WASHINGTON (CNS) — Politicians are probably some of the last people most Americans would send Valentine’s Day cards to, but that’s just what one parish in Washington did, as a group of members from Holy Trinity Catholic Church delivered hundreds of cards to lawmakers, urging them to “love your neighbor” and support migrants and refugees.
Following a morning Mass Feb. 14, a small parish group, with ashes still smudged on their foreheads, set off for Capitol Hill, dropping off more than 200 Valentine’s Day cards to their local lawmakers as well as to politicians from throughout the country.
The activity was part of an Valentine’s Day effort by the Ohio-based Ignatian Solidarity Network, which collected signatures from Jesuit universities, parishes and organizations, from around the U.S.
“The Valentines arrive to Capitol Hill as U.S. senators debate immigration proposals, including a solution for Deferred Action for Childhood Arrivals (DACA) recipients, offered by President Trump as well Senate members of both parties,” said the network in news release.
The message inside the cards read: “Roses are red, Violets are blue. Our faith teaches us to love our neighbor, you should too.”
“While Valentine’s Day is often a chance to celebrate one’s love for that special someone, it is a good time to also consider how we as a country show our love for our neighbors, including immigrant and refugee members of our communities,” said Christopher Kerr, the organization’s executive director in a Feb. 13 statement.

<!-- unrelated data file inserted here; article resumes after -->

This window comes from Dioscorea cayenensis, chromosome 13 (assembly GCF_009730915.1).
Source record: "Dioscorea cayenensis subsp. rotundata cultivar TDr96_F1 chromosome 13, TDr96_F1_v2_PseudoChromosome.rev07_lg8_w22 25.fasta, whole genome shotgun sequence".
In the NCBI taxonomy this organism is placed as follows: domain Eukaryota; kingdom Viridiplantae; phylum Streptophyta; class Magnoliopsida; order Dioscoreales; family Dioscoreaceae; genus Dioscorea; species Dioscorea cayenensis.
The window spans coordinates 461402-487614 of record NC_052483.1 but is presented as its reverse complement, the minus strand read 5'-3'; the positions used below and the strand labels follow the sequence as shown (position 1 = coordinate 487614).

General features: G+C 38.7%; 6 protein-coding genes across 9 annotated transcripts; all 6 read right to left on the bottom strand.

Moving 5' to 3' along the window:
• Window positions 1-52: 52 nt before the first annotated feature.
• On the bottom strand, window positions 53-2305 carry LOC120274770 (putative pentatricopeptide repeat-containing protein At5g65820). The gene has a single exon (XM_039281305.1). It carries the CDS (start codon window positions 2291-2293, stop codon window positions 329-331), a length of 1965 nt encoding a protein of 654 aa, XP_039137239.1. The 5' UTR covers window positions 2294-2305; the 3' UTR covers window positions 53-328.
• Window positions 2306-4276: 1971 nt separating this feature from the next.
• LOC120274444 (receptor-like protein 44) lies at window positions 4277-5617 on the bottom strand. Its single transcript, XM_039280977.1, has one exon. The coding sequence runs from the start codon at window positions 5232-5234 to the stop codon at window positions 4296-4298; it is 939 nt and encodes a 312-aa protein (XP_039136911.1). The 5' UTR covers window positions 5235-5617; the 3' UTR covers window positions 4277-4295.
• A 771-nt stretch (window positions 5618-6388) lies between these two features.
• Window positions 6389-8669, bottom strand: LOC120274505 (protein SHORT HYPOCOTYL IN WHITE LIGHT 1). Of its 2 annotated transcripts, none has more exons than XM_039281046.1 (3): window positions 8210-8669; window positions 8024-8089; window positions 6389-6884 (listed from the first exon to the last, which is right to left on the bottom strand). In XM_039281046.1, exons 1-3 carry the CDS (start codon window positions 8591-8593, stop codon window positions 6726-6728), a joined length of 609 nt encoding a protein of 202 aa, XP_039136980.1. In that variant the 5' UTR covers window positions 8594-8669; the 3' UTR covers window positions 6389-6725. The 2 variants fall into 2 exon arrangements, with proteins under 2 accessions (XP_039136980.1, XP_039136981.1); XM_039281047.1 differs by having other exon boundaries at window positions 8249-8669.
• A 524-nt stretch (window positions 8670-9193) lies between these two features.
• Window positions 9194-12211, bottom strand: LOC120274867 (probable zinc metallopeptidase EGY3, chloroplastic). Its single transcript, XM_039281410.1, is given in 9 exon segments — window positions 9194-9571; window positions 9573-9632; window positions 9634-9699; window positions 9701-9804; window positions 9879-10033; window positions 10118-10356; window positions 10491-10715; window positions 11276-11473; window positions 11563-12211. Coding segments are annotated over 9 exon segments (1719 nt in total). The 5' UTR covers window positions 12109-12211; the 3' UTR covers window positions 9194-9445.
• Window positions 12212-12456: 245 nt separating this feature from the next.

Kate Tromble, pastoral associate for social justice at Holy Trinity, said most “were very thankful” to receive the cards. Some included personal messages from parishioners in many cases thanking their local lawmakers for their support of immigrants.
“We wanted them to know how to thankful we are,” to those who have voted for legislation protecting migrants, she said.
Ash Wednesday and Valentine’s Day coinciding this year elevated the Ignatian message of loving and not counting the cost, said Tromble, referencing a prayer attributed to St. Ignatius of Loyola, founder of the Society of Jesus, popularly known as the Jesuits.
The cards also were given to lawmakers “who are less supportive of opening doors to migrants,” she said.
“We wanted them to know protecting the migrant is part of our faith,” Tromble said.